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United States of America v. Fanny Washington

United States District Court, Northern District of Illinois

October 3, 2011


Name of Assigned Judge Sitting Judge if Other or Magistrate Judge Elaine E. Bucklo than Assigned Judge



Fanny Washington's motion brought pursuant to 28 U.S.C. § 2255 [1] is denied and the case is terminated.

O[ For further details see text below.] Notices mailed by Judicial staff.


Petitioner Fanny Washington ("petitioner" or "Washington") has filed a motion under 28 U.S.C. § 2255 to vacate, set aside, or correct her sentence. For the reasons explained below, that petition is denied.

The facts of this case are more fully set out in United States v. Washington, 385 Fed. Appx. 570 (7th Cir. 2010), but are essentially as follows. On December 6, 2008 a jury found Washington guilty on 17 counts of wire fraud, 18 U.S.C. § 1343, and 7 counts of presenting false claims to the Internal Revenue Service, id. § 287. Washington was convicted and sentenced to 41 months' imprisonment and ordered to pay restitution. The charges came about after Washington stole the identities of 11 clients of her tax-preparation service, filed false federal income tax returns in their names for tax years 2000 through 2003, and cashed $49,223 in refund checks. During roughly the same time period, she filed false returns for herself and her husband, claiming another $29,975 in refunds. Washington also defrauded the Social Security Administration by continuing to receive benefits on behalf of an elderly man with schizophrenia for 14 years after his death and depositing the funds into her own bank account. She had converted a total of $83,639 in benefits.

Before me is Washington's petition made pursuant to 28 U.S.C. § 2255. In her petition, Washington argues that after the Supreme Court's decision in Skilling v. United States, 130 S.C.t 2896, 177 L.Ed.2d 619 (2010), the conduct for which she has been convicted is now non-criminal conduct. Washington's interpretation of Skilling and of the relevant statutes is incorrect.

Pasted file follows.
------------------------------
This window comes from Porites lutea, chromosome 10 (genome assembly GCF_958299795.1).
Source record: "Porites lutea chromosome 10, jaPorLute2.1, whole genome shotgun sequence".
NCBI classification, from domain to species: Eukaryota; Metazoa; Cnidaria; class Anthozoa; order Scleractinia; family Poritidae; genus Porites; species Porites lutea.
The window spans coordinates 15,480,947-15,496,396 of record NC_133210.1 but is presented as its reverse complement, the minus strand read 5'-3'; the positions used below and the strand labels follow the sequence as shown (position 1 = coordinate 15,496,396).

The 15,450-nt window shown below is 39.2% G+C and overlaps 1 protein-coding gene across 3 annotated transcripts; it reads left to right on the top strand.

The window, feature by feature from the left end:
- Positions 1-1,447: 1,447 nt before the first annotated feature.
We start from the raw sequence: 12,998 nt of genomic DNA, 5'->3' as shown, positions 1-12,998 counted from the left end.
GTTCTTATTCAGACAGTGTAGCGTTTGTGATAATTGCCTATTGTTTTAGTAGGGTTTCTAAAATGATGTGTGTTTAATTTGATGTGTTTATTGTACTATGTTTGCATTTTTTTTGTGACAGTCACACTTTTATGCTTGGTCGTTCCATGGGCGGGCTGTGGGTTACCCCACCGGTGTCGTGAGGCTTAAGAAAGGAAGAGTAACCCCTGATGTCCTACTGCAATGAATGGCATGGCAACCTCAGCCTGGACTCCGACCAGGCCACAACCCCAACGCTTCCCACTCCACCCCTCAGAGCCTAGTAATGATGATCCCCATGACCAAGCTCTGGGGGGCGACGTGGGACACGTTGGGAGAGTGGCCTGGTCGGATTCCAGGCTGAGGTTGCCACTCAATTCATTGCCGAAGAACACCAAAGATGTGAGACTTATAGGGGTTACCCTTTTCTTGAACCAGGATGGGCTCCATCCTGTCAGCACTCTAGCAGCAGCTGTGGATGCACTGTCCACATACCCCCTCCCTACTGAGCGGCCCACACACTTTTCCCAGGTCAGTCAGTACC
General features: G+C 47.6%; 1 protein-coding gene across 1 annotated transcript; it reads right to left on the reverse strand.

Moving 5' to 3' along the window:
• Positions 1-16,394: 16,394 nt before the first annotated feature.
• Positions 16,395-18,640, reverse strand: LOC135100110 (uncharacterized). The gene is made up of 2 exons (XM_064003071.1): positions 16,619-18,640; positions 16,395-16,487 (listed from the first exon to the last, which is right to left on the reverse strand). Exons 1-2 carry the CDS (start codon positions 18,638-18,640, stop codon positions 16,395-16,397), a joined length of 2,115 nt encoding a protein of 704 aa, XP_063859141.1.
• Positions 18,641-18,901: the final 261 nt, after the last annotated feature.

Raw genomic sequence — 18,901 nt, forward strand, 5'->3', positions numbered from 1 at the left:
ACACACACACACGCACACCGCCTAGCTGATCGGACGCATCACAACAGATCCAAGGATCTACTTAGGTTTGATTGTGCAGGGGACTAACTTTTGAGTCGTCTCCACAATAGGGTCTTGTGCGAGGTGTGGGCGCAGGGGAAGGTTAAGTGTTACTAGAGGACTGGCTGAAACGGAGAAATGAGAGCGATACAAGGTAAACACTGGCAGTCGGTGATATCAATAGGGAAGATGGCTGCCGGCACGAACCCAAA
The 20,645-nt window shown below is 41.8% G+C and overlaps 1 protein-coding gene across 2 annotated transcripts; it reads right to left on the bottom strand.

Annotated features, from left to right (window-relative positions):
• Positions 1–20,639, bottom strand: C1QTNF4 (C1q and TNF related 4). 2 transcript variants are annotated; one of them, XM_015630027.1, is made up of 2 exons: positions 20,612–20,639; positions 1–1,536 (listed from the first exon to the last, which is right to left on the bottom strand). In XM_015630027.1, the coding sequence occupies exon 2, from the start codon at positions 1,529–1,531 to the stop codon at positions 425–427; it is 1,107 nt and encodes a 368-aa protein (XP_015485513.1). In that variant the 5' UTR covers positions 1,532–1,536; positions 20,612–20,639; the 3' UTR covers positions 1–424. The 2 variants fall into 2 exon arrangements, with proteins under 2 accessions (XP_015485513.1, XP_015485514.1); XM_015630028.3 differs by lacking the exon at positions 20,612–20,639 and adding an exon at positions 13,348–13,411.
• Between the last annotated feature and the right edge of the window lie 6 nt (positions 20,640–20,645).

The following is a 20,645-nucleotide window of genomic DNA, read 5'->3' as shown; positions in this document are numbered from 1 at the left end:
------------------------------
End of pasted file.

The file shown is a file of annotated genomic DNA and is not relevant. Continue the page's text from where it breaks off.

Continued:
In Skilling, one issue before the Supreme Court was whether the jury had improperly convicted the defendant of conspiracy to commit "honest-services" wire fraud under 18 U.S.C. § 1346. 130 S.Ct. at 2907. The Court determined that § 1346 was not unconstitutionally vague but held that the statute could only criminalize bribes and kickbacks. Id. at 2931. Since the Government had not alleged that the defendant had solicited or accepted bribes or kickbacks, the Court found that he could not be convicted under § 1346. Id. at 2934. Notably, the Court did not overturn the defendant's conviction, which included counts for securities and wire fraud as well, but remanded the case for a determination of whether his conspiracy conviction rested on any theory other than an honest-services theory. Id.

I find Washington's reliance on Skilling to be misplaced as she was not charged with honest-services fraud under § 1346. Rather, she has been convicted pursuant to 18 U.S.C. §§ 287 and 1343. Contrary to Washington's reading, Skilling limited the behavior proscribed by § 1346, not § 1343, the traditional wire fraud statute. See U.S. v. Fenzl, 731 F.Supp.2d 796, 800 (N.D.Ill. 2010) (finding that the Supreme Court had not "insert[ed] additional elements or limitations to the traditional mail or wire fraud statutes").

In fact, though Washington claims that the jury instructions would not be proper after Skilling, just the opposite is true. The Court properly instructed the jury that a "scheme to defraud" under § 1343 is "a scheme that is intended to deceive or cheat another and to obtain money or property or cause the loss of money or property to another." Jury Instructions at 15, No. 06 CR 364, ECF No. 63. The jury instructions make no mention of "honest services" and do not refer to § 1346 or any of the language found therein.

The Supreme Court's holding in Skilling in no way affects Washington's conviction, and for this reason, Washington's petition pursuant to 28 U.S.C. § 2255 is denied.


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